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Social media use linked to symptoms of muscle dysmorphia among Canadian boys and young men

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Prior research has shown strong links between greater time spent on screens and eating disorders and body dissatisfaction. A new study, published in the journal Eating and Weight Disorders—Studies on Anorexia, Bulimia, and Obesity, now shows that greater screen time is also associated with muscle dysmorphia symptoms, such as a drive for muscularity and body dissatisfaction related to muscle mass and tone.

"It is really important to study the contemporary factors, like , that may be associated with symptoms of muscle dysmorphia," says lead author Kyle T. Ganson, Ph.D., MSW, assistant professor at the University of Toronto's Factor-Inwentash Faculty of Social Work. "We know that can have detrimental effects for young people, and now we can include muscle dysmorphia in that conversation."

Analyzing data from over 2,500 Canadian adolescents and from the Canadian Study of Adolescent Health Behaviors, the researchers found that greater time on and texting among boys and men, and greater time watching TV, watching videos online, texting, and video chatting among girls and women were associated with symptoms of muscle dysmorphia.

"Our data supports the notion that various forms of screen use may be contributing to muscle dysmorphia risk factors, including body dissatisfaction and pressures to achieve sociocultural body ideals," Ganson says.

The researchers emphasized that screen use, including the use of social media or watching videos online, may be an avenue to gather information on muscularity-oriented behaviors, including weight training routines and dietary practices. Conversely, video chatting may increase body dissatisfaction via the self-reflective nature of this communication format.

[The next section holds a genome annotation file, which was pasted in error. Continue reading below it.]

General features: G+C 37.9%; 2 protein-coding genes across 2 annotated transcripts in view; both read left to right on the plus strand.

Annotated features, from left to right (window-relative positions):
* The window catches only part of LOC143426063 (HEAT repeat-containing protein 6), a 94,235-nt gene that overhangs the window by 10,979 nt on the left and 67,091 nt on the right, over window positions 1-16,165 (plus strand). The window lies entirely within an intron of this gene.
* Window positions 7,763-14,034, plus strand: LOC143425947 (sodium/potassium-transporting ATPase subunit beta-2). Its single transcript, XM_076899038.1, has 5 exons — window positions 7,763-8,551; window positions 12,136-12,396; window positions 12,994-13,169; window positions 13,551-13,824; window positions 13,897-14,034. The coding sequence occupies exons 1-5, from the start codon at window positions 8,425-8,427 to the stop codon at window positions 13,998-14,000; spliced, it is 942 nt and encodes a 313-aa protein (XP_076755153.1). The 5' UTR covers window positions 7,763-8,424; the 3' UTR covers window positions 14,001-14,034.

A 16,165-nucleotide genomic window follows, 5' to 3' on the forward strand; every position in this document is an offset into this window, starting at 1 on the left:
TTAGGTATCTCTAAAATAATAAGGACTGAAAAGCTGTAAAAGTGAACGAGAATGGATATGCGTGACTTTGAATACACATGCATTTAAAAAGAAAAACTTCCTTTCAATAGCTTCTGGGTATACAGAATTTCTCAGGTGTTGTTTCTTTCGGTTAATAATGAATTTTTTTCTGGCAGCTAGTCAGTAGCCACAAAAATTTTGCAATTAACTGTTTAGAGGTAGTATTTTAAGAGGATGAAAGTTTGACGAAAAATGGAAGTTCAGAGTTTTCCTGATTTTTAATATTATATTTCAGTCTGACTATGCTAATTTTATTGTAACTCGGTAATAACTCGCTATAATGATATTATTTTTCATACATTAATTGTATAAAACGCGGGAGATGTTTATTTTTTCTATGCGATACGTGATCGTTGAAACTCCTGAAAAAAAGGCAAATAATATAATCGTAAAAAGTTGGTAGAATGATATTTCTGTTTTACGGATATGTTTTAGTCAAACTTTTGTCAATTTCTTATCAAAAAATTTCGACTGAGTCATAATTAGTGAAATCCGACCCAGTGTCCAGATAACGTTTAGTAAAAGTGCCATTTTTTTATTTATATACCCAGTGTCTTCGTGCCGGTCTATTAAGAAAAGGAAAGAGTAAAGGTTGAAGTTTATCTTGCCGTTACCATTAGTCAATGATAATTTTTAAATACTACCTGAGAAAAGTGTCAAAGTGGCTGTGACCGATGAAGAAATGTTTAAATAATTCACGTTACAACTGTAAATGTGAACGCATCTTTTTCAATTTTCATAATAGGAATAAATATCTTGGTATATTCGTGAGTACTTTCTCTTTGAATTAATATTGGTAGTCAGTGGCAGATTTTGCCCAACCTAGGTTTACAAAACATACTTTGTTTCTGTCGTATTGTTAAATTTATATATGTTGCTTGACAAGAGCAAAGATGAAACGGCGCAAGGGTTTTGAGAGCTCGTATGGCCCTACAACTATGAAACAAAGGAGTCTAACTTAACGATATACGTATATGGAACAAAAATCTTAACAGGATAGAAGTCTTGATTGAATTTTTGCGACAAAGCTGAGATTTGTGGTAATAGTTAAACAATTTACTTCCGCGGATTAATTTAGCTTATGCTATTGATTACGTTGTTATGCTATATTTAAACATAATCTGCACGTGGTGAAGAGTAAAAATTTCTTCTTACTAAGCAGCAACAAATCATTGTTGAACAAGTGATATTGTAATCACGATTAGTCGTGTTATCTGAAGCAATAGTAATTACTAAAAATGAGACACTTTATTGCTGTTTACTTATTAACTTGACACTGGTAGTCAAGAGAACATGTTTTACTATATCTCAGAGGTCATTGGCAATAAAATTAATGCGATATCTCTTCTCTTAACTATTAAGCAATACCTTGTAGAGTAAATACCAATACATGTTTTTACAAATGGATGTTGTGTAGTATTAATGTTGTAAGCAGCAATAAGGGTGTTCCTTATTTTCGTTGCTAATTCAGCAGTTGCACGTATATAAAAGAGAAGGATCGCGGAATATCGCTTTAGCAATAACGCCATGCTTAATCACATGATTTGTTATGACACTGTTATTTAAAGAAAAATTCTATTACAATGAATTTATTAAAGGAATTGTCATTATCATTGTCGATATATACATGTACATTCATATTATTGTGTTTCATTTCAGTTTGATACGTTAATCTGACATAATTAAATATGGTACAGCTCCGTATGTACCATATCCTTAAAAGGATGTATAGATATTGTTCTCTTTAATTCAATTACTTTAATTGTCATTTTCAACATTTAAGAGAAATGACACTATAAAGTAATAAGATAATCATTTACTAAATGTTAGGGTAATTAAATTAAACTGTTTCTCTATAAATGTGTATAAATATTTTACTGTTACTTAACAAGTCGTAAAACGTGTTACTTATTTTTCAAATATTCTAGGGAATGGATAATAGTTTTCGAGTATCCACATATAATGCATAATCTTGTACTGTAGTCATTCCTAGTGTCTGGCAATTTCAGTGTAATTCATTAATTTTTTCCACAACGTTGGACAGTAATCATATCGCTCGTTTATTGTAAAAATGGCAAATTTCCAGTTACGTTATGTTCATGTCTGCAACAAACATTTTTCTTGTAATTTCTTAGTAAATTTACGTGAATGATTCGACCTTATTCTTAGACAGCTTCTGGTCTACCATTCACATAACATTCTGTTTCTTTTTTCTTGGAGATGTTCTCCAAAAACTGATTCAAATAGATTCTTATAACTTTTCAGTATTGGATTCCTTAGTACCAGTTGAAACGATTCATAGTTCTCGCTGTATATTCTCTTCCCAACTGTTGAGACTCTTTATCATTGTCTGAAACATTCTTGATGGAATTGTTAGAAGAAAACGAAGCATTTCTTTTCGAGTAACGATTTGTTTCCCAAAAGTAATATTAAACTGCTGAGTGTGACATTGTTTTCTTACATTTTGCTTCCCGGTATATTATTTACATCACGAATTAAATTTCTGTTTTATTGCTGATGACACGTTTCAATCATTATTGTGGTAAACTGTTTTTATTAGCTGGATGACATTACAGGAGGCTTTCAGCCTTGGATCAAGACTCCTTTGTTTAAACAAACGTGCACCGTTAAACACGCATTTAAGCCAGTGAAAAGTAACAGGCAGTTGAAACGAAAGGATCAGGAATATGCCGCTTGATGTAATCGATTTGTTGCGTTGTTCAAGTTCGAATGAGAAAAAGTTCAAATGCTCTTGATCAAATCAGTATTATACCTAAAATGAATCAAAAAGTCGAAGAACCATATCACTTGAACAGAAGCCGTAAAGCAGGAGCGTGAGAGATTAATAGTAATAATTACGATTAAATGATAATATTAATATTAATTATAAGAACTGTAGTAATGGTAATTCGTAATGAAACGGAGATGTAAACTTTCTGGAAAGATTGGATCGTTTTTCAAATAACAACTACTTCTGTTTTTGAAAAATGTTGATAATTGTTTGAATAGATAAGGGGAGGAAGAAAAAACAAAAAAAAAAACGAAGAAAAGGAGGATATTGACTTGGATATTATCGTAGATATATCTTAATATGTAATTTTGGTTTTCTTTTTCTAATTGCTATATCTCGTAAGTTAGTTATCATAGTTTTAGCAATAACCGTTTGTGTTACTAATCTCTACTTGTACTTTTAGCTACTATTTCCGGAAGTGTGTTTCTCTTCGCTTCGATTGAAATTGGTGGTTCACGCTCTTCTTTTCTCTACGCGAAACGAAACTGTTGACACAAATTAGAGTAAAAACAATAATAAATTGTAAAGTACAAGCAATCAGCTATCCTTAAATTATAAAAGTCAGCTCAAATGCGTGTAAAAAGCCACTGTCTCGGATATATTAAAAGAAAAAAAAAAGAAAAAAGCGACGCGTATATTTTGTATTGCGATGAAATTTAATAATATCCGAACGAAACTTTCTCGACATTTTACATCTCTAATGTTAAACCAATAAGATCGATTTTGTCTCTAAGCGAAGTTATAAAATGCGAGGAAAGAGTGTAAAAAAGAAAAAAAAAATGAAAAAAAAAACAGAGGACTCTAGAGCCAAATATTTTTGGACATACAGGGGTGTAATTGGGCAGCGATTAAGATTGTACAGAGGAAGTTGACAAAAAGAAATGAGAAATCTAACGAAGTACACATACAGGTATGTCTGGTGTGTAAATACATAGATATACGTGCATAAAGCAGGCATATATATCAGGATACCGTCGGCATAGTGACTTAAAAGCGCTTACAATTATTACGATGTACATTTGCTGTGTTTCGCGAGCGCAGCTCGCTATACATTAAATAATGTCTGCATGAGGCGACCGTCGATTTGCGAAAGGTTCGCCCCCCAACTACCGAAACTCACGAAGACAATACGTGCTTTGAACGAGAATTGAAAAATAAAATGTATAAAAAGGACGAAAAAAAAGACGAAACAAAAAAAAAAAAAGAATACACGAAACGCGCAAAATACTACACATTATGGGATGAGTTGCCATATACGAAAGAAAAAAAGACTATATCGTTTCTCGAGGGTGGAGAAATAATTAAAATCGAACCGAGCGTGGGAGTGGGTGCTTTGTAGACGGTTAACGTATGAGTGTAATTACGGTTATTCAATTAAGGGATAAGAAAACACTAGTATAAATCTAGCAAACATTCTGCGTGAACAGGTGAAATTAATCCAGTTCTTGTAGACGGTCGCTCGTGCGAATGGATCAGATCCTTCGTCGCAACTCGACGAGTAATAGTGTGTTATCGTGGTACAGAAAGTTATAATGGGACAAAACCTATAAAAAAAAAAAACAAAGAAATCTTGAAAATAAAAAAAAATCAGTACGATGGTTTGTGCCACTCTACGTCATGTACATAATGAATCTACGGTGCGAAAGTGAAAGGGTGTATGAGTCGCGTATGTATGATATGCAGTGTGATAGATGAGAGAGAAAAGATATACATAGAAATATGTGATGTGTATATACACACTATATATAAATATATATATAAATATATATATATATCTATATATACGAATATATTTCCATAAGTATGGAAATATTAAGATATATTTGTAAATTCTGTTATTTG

"This research is really the start of an important line of inquiry where we begin to understand exactly what content online may have the most influence on symptoms of muscle dysmorphia," Ganson says. "Still, parents, , and public health professionals should be thinking about how we can limit and promote safe use of screens for in hopes of reducing symptoms of mental health, including those of muscle dysmorphia."

More information: Contemporary Screen Use and Symptoms of Muscle Dysmorphia among a National Sample of Canadian Adolescents and Young Adults, Eating and Weight Disorders—Studies on Anorexia Bulimia and Obesity (2023). DOI: 10.1007/s40519-023-01550-7

Citation: Social media use linked to symptoms of muscle dysmorphia among Canadian boys and young men (2023, February 15) retrieved 13 April 2024 from
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